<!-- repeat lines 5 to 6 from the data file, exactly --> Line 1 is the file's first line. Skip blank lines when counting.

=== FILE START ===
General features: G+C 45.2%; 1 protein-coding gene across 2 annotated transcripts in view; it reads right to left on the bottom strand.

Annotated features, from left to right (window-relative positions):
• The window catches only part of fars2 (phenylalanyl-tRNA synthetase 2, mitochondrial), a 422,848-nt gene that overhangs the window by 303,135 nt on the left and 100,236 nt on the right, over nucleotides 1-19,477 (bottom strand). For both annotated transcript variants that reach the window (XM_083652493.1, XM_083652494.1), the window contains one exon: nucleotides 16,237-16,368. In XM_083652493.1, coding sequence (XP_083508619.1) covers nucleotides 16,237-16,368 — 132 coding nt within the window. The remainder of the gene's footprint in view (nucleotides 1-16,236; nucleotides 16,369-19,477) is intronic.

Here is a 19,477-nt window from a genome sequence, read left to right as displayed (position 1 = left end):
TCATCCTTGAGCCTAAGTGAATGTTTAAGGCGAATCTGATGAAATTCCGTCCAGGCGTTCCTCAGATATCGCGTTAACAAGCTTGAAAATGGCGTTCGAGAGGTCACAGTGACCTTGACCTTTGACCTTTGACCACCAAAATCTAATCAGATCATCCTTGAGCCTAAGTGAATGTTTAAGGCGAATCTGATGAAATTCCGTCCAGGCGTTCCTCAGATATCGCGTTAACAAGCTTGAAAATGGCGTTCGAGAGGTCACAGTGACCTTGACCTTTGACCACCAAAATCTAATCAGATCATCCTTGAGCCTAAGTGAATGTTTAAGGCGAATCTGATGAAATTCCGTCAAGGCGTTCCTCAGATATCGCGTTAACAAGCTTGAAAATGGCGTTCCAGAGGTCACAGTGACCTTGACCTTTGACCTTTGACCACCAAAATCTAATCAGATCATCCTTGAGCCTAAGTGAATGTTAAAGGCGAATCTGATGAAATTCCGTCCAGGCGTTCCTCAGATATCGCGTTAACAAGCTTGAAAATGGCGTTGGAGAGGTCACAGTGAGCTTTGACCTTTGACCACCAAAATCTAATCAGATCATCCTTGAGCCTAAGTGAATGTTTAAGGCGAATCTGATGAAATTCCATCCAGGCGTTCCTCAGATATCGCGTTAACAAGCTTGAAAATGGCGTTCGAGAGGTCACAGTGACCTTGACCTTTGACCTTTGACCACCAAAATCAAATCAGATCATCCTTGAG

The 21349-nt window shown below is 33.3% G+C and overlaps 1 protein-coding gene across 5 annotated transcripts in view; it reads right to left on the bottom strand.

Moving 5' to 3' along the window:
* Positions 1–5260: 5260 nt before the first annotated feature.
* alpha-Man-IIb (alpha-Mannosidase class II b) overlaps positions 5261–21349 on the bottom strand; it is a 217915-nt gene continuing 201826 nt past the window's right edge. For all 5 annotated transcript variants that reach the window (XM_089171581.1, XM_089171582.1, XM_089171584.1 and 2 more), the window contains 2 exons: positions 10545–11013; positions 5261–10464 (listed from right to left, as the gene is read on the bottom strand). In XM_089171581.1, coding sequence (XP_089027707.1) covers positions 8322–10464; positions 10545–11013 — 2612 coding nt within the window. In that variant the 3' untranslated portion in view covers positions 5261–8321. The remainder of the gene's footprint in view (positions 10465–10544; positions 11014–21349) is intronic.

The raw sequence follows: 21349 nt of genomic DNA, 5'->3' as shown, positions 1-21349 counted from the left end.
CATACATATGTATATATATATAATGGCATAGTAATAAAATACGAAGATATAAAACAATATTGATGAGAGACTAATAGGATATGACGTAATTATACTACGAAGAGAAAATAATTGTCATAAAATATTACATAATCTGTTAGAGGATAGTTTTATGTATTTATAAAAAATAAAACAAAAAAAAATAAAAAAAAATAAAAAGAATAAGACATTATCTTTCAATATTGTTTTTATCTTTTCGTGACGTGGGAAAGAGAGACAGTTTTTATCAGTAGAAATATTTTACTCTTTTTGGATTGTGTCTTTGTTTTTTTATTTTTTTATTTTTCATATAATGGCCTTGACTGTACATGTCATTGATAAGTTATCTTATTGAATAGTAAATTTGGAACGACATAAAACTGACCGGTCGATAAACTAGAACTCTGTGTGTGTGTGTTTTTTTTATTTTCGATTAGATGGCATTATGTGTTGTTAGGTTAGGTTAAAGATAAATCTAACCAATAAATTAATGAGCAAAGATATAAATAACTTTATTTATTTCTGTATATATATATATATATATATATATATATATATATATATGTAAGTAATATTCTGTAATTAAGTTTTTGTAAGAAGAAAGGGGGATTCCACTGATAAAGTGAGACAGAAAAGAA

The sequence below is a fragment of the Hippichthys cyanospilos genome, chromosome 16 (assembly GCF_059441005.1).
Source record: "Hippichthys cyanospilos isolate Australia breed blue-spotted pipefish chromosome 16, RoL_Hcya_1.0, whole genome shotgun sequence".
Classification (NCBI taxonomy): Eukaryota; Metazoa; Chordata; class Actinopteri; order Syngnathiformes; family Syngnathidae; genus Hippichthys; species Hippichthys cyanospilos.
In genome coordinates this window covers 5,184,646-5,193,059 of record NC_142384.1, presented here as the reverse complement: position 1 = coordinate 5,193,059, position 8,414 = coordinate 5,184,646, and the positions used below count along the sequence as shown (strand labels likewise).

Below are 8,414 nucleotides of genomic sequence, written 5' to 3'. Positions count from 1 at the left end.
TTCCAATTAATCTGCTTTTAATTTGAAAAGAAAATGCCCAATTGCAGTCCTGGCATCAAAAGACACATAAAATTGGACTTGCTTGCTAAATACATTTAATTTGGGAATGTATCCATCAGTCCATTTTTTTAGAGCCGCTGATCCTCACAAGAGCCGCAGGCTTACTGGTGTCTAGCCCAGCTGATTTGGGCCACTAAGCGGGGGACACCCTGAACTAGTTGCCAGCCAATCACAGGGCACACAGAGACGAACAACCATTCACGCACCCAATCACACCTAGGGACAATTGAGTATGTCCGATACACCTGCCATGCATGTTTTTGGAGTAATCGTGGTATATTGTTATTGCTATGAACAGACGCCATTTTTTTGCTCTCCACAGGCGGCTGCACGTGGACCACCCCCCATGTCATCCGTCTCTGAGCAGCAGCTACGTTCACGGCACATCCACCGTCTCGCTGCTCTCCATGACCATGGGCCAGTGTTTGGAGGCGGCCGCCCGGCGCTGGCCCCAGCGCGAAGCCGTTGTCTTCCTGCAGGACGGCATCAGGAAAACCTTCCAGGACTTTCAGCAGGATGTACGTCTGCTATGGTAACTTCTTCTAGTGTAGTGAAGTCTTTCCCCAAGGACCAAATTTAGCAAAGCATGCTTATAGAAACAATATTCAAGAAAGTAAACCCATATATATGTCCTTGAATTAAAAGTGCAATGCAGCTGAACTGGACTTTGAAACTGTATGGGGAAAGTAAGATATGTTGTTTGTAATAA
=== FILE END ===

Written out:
TCATCCTTGAGCCTAAGTGAATGTTTAAGGCGAATCTGATGAAATTCCGTCCAGGCGTTCCTCAGATATCGCGTTAACAAGCTTGAAAATGGCGTTCGAGAGGTCACAGTGACCTTGACCTTTGACCTTTGACCACCAAAATCTAATCAGATCATCCTTGAGCCTAAGTGAATGTTTAAGGCGAATCTGATGAAATTCCGTCCAGGCGTTCCTCAGATATCGCGTTAACAAGCTTGAAAATGGCGTTCGAGAGGTCACAGTGACCTTGACCTTTGACCACCAAAATCTAATCAGATCATCCTTGAGCCTAAGTGAATGTTTAAGGCGAATCTGATGAAATTCCGTCAAGGCGTTCCTCAGATATCGCGTTAACAAGCTTGAAAATGGCGTTCCAGAGGTCACAGTGACCTTGACCTTTGACCTTTGACCACCAAAATCTAATCAGATCATCCTTGAGCCTAAGTGAATGTTAAAGGCGAATCTGATGAAATTCCGTCCAGGCGTTCCTCAGATATCGCGTTAACAAGCTTGAAAATGGCGTTGGAGAGGTCACAGTGAGCTTTGACCTTTGACCACCAAAATCTAATCAGATCATCCTTGAGCCTAAGTGAATGTTTAAGGCGAATCTGATGAAATTCCATCCAGGCGTTCCTCAGATATCGCGTTAACAAGCTTGAAAATGGCGTTCGAGAGGTCACAGTGACCTTGACCTTTGACCTTTGACCACCAAAATCAAATCAGATCATCCTTGAG

The 21349-nt window shown below is 33.3% G+C and overlaps 1 protein-coding gene across 5 annotated transcripts in view; it reads right to left on the bottom strand.